Note the If you don’t like me It’s because I don’t want you to shirt moreover I will buy this date. Little more than a month after the attack on Pearl Harbor. When could a hyper sense of patriotism be more appropriate, more understandable? When, too, could concerns about the salute “being too much like Hitler’s” have had more immediate relevance? Supreme Court Justice Robert Houghwout Jackson—the only person in history to serve as United States Solicitor General, United States Attorney General, and as a United States Supreme Court Justice, as well as chief U.S. prosecutor at the Nuremberg Trials—issued the opinion, which eloquently determined that the school board’s attempts to compel the flag salute and pledge violated the First Amendment. Both timely and timeless, it’s worth a read in its entirety. Or catch the highlights below.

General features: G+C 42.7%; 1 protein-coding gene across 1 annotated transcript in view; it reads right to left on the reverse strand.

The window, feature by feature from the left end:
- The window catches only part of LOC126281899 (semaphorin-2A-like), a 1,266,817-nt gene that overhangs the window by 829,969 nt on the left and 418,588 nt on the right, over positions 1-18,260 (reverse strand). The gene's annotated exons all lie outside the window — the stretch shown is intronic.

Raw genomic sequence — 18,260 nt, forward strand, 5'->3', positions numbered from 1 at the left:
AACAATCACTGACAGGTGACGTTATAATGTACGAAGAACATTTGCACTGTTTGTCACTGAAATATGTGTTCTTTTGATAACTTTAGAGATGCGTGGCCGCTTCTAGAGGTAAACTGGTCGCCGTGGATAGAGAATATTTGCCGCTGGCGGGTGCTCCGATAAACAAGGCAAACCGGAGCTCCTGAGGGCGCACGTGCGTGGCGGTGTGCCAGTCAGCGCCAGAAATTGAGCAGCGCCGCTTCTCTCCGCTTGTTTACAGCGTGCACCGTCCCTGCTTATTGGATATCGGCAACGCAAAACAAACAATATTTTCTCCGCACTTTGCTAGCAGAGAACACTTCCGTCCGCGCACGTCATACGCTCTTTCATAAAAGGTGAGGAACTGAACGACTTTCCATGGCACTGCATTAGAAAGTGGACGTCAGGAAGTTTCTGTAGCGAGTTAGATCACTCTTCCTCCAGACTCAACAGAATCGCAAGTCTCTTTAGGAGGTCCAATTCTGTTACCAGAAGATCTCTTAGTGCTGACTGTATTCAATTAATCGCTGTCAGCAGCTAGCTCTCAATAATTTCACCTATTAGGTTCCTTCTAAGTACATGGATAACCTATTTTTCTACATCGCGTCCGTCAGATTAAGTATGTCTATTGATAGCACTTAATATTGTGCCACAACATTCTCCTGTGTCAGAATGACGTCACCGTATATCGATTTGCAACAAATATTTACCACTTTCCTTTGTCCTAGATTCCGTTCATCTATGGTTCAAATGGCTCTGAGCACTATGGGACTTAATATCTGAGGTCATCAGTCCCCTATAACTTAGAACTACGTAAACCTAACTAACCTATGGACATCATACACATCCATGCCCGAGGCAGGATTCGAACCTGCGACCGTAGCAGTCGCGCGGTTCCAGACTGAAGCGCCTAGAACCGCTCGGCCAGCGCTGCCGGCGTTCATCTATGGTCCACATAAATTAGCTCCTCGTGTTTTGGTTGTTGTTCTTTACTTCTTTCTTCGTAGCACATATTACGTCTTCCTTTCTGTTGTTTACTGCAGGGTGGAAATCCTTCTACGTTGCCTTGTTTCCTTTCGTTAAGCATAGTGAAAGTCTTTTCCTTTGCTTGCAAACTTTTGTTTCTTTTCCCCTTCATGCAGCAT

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There is no doubt that, in connection with the If you don’t like me It’s because I don’t want you to shirt moreover I will buy this pledges, the flag salute is a form of utterance. Symbolism is a primitive but effective way of communicating ideas. The use of an emblem or flag to symbolize some system, idea, institution, or personality is a short-cut from mind to mind. Causes and nations, political parties, lodges, and ecclesiastical groups seek to knit the loyalty of their followings to a flag or banner, a color or design. The State announces rank, function, and authority through crowns and maces, uniforms and black robes; the church speaks through the Cross, the Crucifix, the altar and shrine, and clerical raiment. Symbols of State often convey political ideas, just as religious symbols come to convey theological ones. Associated with many of these symbols are appropriate gestures of acceptance or respect: a salute, a bowed or bared head, a bended knee. A person gets from a symbol the meaning he puts into it, and what is one man’s comfort and inspiration is another’s jest and scorn.